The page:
Digital tomosynthesis system has been widely used in chest, dental, and breast imaging. Since the digital tomosynthesis system provides volumetric images from multiple projection data, structural noise inherent in X-ray radiograph can be reduced, and thus signal detection performance is improved. Currently, tomosynthesis system uses two data acquisition modes: step-and-shoot mode and continuous mode. Several studies have been conducted to compare the system performance of two acquisition modes with respect to spatial resolution and contrast. In this work, we focus on signal detectability in step-and-shoot mode and continuous mode. For evaluation, uniform background is considered, and eight spherical objects with diameters of 0.5, 0.8, 1, 2, 3, 5, 8, 10 mm are used as signals. Projection data with and without spherical objects are acquired in step-and-shoot mode and continuous mode, respectively, and quantum noise are added. Then, noisy projection data are reconstructed by FDK algorithm. To compare the detection performance of two acquisition modes, we calculate task signal-to-noise ratio (SNR) of channelized Hotelling observer with Laguerre-Gauss channels for each spherical object. While the task-SNR values of two acquisition modes are similar for spherical objects larger than 1 mm diameter, step-and-shoot mode yields higher detectability for small signal sizes. The main reason of this behavior is that small signal is more affected by X-ray tube motion blur than large signal. Our results indicate that it is beneficial to use step-and-shoot data acquisition mode to improve the detectability of small signals (i.e., less than 1 mm diameter) in digital tomosynthesis systems.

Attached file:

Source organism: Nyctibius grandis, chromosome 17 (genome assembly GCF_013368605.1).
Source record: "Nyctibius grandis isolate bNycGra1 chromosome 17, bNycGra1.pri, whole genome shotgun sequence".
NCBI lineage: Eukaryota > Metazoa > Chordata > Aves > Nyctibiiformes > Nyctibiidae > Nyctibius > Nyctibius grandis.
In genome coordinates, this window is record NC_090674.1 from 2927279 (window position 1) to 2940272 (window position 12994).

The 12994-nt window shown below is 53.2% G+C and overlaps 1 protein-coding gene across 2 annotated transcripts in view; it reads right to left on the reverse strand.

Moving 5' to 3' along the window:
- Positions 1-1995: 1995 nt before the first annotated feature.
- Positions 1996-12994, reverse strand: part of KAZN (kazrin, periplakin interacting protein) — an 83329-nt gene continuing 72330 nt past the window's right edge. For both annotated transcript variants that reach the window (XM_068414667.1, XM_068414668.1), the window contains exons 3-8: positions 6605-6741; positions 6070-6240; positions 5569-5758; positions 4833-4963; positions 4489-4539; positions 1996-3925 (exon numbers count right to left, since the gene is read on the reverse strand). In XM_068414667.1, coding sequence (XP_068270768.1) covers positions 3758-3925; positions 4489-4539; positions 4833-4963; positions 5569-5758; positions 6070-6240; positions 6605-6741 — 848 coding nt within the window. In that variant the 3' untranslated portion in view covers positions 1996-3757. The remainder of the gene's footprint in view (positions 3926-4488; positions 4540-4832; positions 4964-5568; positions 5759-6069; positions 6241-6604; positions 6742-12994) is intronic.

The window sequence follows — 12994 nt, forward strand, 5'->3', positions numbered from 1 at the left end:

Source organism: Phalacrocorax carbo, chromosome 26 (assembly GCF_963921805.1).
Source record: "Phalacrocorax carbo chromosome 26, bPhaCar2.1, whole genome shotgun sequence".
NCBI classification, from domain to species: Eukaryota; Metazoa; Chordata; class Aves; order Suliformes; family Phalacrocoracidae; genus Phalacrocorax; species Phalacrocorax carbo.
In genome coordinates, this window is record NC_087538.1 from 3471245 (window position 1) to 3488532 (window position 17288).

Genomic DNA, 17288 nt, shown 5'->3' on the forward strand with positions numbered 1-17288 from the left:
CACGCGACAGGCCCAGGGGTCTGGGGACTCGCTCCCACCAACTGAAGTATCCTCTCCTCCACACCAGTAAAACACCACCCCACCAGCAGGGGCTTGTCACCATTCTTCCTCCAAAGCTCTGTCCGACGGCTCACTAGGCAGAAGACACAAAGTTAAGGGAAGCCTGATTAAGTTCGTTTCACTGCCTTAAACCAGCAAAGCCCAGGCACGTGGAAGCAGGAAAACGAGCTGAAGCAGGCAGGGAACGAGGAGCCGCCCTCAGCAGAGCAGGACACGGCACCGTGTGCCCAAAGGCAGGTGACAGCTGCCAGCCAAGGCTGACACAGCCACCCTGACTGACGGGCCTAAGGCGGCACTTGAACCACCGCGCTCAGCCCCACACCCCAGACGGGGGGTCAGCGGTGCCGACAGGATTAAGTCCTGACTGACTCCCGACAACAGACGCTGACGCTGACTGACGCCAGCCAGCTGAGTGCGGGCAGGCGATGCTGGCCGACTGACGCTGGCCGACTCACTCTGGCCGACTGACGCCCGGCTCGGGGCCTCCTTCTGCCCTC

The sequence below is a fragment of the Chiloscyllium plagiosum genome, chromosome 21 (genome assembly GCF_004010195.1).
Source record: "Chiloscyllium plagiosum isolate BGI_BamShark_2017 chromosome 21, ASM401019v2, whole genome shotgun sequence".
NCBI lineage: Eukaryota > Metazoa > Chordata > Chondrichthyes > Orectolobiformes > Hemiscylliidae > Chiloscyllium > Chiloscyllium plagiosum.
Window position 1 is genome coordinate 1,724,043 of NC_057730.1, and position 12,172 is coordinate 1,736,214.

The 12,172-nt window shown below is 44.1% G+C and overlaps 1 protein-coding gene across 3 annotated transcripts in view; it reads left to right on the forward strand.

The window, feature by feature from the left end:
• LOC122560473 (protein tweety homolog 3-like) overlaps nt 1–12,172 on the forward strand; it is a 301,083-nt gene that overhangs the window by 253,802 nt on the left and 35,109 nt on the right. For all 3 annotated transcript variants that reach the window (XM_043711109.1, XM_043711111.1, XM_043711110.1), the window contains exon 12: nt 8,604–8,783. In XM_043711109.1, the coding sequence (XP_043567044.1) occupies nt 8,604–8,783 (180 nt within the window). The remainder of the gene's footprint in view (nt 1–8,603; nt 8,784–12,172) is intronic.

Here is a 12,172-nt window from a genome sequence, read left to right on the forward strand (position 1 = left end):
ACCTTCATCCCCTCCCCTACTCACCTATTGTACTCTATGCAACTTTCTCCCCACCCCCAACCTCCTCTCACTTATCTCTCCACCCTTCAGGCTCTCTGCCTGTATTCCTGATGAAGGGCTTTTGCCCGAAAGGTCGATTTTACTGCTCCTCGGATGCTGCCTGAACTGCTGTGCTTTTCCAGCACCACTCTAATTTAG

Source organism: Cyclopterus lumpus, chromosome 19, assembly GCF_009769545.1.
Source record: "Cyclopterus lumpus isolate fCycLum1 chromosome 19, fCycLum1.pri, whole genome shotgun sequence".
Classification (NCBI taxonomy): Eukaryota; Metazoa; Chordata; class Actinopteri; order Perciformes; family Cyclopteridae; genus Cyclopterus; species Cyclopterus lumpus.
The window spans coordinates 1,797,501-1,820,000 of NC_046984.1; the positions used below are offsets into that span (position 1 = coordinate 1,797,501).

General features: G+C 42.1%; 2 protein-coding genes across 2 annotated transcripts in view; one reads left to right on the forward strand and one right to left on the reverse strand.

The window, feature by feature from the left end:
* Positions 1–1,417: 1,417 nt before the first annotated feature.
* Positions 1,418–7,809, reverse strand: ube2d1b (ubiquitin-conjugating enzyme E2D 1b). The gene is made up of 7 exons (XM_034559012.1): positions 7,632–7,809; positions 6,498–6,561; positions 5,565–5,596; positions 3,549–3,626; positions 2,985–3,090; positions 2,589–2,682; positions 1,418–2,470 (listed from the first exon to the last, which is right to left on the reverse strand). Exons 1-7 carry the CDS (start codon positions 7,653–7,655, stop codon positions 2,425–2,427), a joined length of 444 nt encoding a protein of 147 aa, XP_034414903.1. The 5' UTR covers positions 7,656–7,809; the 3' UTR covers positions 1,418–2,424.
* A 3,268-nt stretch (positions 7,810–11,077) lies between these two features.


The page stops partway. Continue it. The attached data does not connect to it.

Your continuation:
|Title of host publication||Medical Imaging 2017|
|Subtitle of host publication||Physics of Medical Imaging|
|Editors||Taly Gilat Schmidt, Joseph Y. Lo, Thomas G. Flohr|
|Publication status||Published - 2017|
|Event||Medical Imaging 2017: Physics of Medical Imaging - Orlando, United States|
Duration: 2017 Feb 13 → 2017 Feb 16
|Name||Progress in Biomedical Optics and Imaging - Proceedings of SPIE|
|Other||Medical Imaging 2017: Physics of Medical Imaging|
|Period||17/2/13 → 17/2/16|
Bibliographical notePublisher Copyright:
© 2017 SPIE.
All Science Journal Classification (ASJC) codes
- Electronic, Optical and Magnetic Materials
- Atomic and Molecular Physics, and Optics
- Radiology Nuclear Medicine and imaging